Monday, July 29, 2013

Suicide Prevention Trainings

The Maine Suicide Prevention Program has announced its 2013-2014 schedule of trainings. The complete schedule and registration information is available at

The Maine Suicide Prevention Program is a statewide suicide prevention initiative led by the Maine Center for Disease Control and Prevention (Maine CDC) in the Maine Department of Health and Human Services (DHHS) in collaboration with the Departments of Education, Labor, Corrections and Public Safety. Its training program is housed at the National Alliance on Mental Illness Maine Office (NAMI Maine) in Augusta and is being delivered through collaboration with Co-Occurring Collaborative Serving Maine (CCSME) and Maine Primary Care Association (MPCA).

For more information about suicide prevention in Maine, visit the Maine Suicide Prevention Program’s website:

Thursday, July 25, 2013


World Hepatitis Day is July 28. In recognition of the day, Maine CDC is highlighting US CDC’s Know Hepatitis B Campaign.

Hepatitis B is common worldwide, especially in many parts of Asia and the Pacific Islands. In the US, Hepatitis B disproportionately affects Asian Americans and Pacific Islanders (AAPIs). While AAPIs make up less than 5% of the U.S. population, they account for more than 50% of Americans living with Hepatitis B. One in 12 AAPIs has Hepatitis B.

For more information about the campaign, visit

For general information about World Hepatitis Day, go to

Friday, July 5, 2013

Going to the fair? Exercise good judgment

Maine’s fair season kicks off in July, with 24 licensed agricultural fairs throughout the state.  Fairs offer visitors a unique opportunity to enjoy agricultural events, exhibits, food, amusement rides, and other attractions.  Fairs also may increase the risk of certain diseases, to both humans and animals.

Influenza A H3N2v is associated with pig exposure, most commonly during fairs. Twelve cases were confirmed in 2011 from five states, including two in Maine. Last year, that number increased to more than 300 cases in twelve states. Indiana has already reported 4 cases associated with a fair last month.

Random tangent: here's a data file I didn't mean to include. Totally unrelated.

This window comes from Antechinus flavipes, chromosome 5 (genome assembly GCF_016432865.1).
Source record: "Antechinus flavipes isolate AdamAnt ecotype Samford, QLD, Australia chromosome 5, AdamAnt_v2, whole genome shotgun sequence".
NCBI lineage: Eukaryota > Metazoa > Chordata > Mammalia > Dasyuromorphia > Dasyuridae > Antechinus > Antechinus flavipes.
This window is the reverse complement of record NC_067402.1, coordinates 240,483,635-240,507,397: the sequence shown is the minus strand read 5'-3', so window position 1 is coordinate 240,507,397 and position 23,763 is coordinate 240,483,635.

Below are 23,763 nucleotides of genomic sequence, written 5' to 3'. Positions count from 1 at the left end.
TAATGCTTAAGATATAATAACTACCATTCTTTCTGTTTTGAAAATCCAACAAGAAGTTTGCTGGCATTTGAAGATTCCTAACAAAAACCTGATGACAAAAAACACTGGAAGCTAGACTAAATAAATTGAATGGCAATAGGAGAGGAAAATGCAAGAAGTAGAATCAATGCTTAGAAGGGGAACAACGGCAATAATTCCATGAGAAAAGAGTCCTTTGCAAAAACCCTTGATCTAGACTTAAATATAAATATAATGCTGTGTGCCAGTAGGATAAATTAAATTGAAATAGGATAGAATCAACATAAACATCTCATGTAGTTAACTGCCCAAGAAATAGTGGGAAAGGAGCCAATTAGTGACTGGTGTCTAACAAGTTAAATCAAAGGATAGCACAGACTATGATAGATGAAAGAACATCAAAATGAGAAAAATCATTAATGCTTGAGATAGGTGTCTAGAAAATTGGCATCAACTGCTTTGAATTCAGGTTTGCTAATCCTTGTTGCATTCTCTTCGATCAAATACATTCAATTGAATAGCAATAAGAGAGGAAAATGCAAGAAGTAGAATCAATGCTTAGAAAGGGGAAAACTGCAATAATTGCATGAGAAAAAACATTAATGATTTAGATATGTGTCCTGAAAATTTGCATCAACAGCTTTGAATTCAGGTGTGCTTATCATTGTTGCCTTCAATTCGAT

Other diseases that may increase during fair season include Shiga toxin-producing E. coli infections (STEC), Salmonellosis, Cryptosporidiosis, and Campylobacteriosis.  The risk of these diseases can be reduced through good hand hygiene.

Recommendations for fair goers:
  • Do not attend a fair if you are ill. You are risking infecting not only the people around you, but also the animals. Many animals are susceptible to human illnesses, including the flu.
  • Always ask the owner for permission before you touch an animal. Before and after touching animals, wash your hands with soap and water or use alcohol hand gel. This will help reduce the risk of spreading illness from you to the animal and from the animal to you.
  •  Before eating, wash your hands with soap and water or use alcohol hand gel. This will help reduce the risk of gastrointestinal illness, such as Salmonella.
It is important that we do everything we can to make fairs as safe an experience as possible, both for the people and the animals, and following these simple rules will help assure good health for everyone involved.

For more information:

Monday, July 1, 2013

3 Reasons to Teach Kids Food Safety

Here are 3 very important reasons for doing more, right now, to teach kids about safe food handling:
  1. US CDC estimates nearly half of all reported foodborne infections occur in children under 15 years of age.
  2. The long-term effects of foodborne illness in young children can be serious, including impaired brain development, kidney failure, or even death.
  3. Children under 9 account for 56% of hospitalizations from salmonellosis and campylobacteriosis - the two most common causes of foodborne illness.
Engage kids early, so they develop safe food handling practices they will use for life. Visit for access to free resources you can use to teach kids food safety.